10-17-2013 06:07 PM
TerryBradley
Re: 20' to 22' swing keel with small cuddy

What Garyguss said. San Juan 21 gets my vote.
10-17-2013 01:18 PM
gedaggett
Re: 20' to 22' swing keel with small cuddy

@ tschmidty....Agreed
10-17-2013 01:15 PM
tschmidty
Re: 20' to 22' swing keel with small cuddy

Oh, no question that a swing keel can be stable and I wouldn't dissuade anyone at all. Putting the weight further down definitely helps and allows you to get more stability from less ballast, which makes trailering easier (lighter overall) and launching easier since you don't have to float the boat as much. Note that I did point him to the MacGregor with the swing keel and would have not have turned down a boat with one. There are the disadvantages of a lot of weight hanging on one pivot bolt, more weight to crank up and down, and they are definitely tippier with the board up but not generally all that bad. I also don't like the clunking you can get with a swing keel that's not locked down and then there is the whole 'lock the keel down' thing. But again nothing that would really dissuade me from owning one.

Boats with shoal keel/CB setups tend to have a lot more ballast to compensate for the weight being shallower which makes them less desirable to tow (heavier) and harder to launch (higher on trailer). The upsides are that you can lose the centerboard and they still sail pretty well and it also really opens up the interior since you don't have the keel trunk.

Either way you will have fun so get out there and sail!
10-17-2013 11:20 AM
gedaggett
Re: 20' to 22' swing keel with small cuddy

Quote:
Originally Posted by tschmidty View Post
As above the big question is whether you are going to trailer every time or keep it in a slip. A swing keel will be easier to launch but I tend to prefer the shoal keel/CB style (Oday, Compac, Precision) simply because they are more stable with the board up. But really it does come down to price and availability.
The MacGregor 22 , 222, 24 and 25 all have 500lbs in the locking swing keel. The draft down is about 5 feet. I have had my old 222 in gust up to 18 knots with full main and 90 jib and she put the rail in the water and then stiffened up. If you are sailing more shallow waters you simply bring the keel up halfway and you are shoal draft (performance is a bit different with center of gravity farther aft but still fine.) Catalina and Cal are similar setups. I never had an issue with the boats balance or feeling top heavy. The transverse cannot be always be said about a shoal draft 24 footer or less. On main only my boat would handle 25knts and fly. Personal opinion is that a deeper heavy swing keel is pretty good setup.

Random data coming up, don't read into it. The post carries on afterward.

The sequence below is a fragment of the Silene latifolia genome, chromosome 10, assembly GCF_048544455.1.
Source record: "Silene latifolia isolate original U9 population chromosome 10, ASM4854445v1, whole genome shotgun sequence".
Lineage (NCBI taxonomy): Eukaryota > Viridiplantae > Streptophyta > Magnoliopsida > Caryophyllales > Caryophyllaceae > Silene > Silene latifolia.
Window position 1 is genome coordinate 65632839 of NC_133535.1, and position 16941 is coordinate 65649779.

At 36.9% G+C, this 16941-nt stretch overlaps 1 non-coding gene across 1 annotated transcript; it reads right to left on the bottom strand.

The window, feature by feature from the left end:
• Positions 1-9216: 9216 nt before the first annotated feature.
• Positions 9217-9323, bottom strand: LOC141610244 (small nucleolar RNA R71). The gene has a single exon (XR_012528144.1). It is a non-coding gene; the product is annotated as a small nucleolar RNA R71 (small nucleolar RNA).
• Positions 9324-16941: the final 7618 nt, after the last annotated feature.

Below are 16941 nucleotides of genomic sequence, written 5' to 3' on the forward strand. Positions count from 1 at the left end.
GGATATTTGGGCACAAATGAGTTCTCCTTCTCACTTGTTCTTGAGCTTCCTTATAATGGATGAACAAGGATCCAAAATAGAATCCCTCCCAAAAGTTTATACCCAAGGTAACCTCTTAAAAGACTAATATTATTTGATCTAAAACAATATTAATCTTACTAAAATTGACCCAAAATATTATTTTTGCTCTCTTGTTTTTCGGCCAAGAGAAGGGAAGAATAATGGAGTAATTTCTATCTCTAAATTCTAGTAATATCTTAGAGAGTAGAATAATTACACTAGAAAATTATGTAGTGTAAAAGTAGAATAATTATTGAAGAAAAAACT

10-17-2013 10:47 AM
tschmidty
Re: 20' to 22' swing keel with small cuddy

As above the big question is whether you are going to trailer every time or keep it in a slip. A swing keel will be easier to launch but I tend to prefer the shoal keel/CB style (Oday, Compac, Precision) simply because they are more stable with the board up. But really it does come down to price and availability.

So think about all that carefully and then go buy this boat and go sailing.

MacGregor Sailboat w/Trailer $500

Sort of kidding but check out a yahoo group call freesailboats. They post boats under $1000 and even free. Most are projects but not all, there are some great deals and now is the time of year to look since people don't want to deal with them over the winter.

I am a fan of get something close to what you want, don't obsess now. Get a boat, sail it and you'll have a great time and learn more about what you want in your next boat.
10-17-2013 09:40 AM
gedaggett
Re: 20' to 22' swing keel with small cuddy

I will put my 2 cents in on this (which may only be actually worth 1 cent). I am partial to Macgregor if you get the right one. The the older swing keel options are great boats. I sailed my MacGregor 222 (pop top for extra room at dock/mooring) THe boat sails like a much bigger boat and would routinely have it out on Lake Michigan in 4-6 footers and she handled it like a champ. The cockpit is roomy enough on the 22 footer for 4 adults to sit comfortably. The boat is well balanced. If you could find a MacGregor 25 w/ swing keel that could be a great boat for you.

That being said here are some other quality boats that could fit the bill.

Cal 21
Chrysler 20 0r 22 (22 is feels like a much bigger boat)
Catalina 22
San Jaun

I second what Jeff said. Find a decent boat in decent condition and go for it. Each of these boats has pro's and con's and you will learn to deal with them. Just make sure your keel lifting cable is good and the hull and deck is in good shape. I would say make sure the main sail is in good shape and the jibs can be had for pretty cheep (I had 5 jibs that cost me less than $500 collectively) Everything else on those boats is relatively inexpensive.

Just stay away from Bay-liner Buccaneers (really poor design) and MacGregor M's (Power boat and sailboat combo that doesn't do either very well at all.)
This thread has more than 10 replies. Click here to review the whole thread.

 
Posting Rules
You may post new threads
You may post replies
You may post attachments
You may edit your posts

BB code is On
Smilies are On
[IMG] code is On
HTML code is On


All times are GMT -4. The time now is 12:02 AM.

Add to My Yahoo!         
Powered by vBulletin® Version 3.8.7
Copyright ©2000 - 2014, vBulletin Solutions, Inc.
SEO by vBSEO 3.6.1
(c) Marine.com LLC 2000-2012

The SailNet.com store is owned and operated by a company independent of the SailNet.com forum. You are now leaving the SailNet forum. Click OK to continue or Cancel to return to the SailNet forum.